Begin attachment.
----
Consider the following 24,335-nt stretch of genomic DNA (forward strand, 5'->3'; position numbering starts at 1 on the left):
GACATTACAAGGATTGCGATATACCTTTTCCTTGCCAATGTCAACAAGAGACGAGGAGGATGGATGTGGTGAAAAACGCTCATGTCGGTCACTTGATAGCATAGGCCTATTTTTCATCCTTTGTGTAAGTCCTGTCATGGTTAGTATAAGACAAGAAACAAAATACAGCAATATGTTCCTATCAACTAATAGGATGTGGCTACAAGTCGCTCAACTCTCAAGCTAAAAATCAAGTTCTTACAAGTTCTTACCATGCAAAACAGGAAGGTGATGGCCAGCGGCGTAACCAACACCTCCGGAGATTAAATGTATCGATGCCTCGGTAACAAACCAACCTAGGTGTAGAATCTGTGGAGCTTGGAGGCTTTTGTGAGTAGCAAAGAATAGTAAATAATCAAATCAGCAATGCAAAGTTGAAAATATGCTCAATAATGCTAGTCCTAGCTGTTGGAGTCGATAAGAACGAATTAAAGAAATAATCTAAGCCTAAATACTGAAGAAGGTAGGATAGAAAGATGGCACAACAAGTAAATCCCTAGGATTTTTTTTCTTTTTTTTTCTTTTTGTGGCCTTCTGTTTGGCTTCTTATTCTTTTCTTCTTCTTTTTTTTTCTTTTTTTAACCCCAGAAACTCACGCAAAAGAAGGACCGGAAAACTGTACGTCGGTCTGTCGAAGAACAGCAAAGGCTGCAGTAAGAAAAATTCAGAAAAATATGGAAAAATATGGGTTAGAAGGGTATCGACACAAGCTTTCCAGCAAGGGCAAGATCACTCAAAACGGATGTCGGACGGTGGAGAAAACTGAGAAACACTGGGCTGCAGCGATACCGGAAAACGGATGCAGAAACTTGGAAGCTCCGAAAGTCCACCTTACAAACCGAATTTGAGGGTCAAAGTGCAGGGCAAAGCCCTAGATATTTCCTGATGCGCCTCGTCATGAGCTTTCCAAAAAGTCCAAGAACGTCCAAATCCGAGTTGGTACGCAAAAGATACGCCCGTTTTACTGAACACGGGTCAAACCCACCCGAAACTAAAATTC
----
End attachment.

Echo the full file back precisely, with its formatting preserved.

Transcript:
Consider the following 24,335-nt stretch of genomic DNA (forward strand, 5'->3'; position numbering starts at 1 on the left):
GACATTACAAGGATTGCGATATACCTTTTCCTTGCCAATGTCAACAAGAGACGAGGAGGATGGATGTGGTGAAAAACGCTCATGTCGGTCACTTGATAGCATAGGCCTATTTTTCATCCTTTGTGTAAGTCCTGTCATGGTTAGTATAAGACAAGAAACAAAATACAGCAATATGTTCCTATCAACTAATAGGATGTGGCTACAAGTCGCTCAACTCTCAAGCTAAAAATCAAGTTCTTACAAGTTCTTACCATGCAAAACAGGAAGGTGATGGCCAGCGGCGTAACCAACACCTCCGGAGATTAAATGTATCGATGCCTCGGTAACAAACCAACCTAGGTGTAGAATCTGTGGAGCTTGGAGGCTTTTGTGAGTAGCAAAGAATAGTAAATAATCAAATCAGCAATGCAAAGTTGAAAATATGCTCAATAATGCTAGTCCTAGCTGTTGGAGTCGATAAGAACGAATTAAAGAAATAATCTAAGCCTAAATACTGAAGAAGGTAGGATAGAAAGATGGCACAACAAGTAAATCCCTAGGATTTTTTTTCTTTTTTTTTCTTTTTGTGGCCTTCTGTTTGGCTTCTTATTCTTTTCTTCTTCTTTTTTTTTCTTTTTTTAACCCCAGAAACTCACGCAAAAGAAGGACCGGAAAACTGTACGTCGGTCTGTCGAAGAACAGCAAAGGCTGCAGTAAGAAAAATTCAGAAAAATATGGAAAAATATGGGTTAGAAGGGTATCGACACAAGCTTTCCAGCAAGGGCAAGATCACTCAAAACGGATGTCGGACGGTGGAGAAAACTGAGAAACACTGGGCTGCAGCGATACCGGAAAACGGATGCAGAAACTTGGAAGCTCCGAAAGTCCACCTTACAAACCGAATTTGAGGGTCAAAGTGCAGGGCAAAGCCCTAGATATTTCCTGATGCGCCTCGTCATGAGCTTTCCAAAAAGTCCAAGAACGTCCAAATCCGAGTTGGTACGCAAAAGATACGCCCGTTTTACTGAACACGGGTCAAACCCACCCGAAACTAAAATTC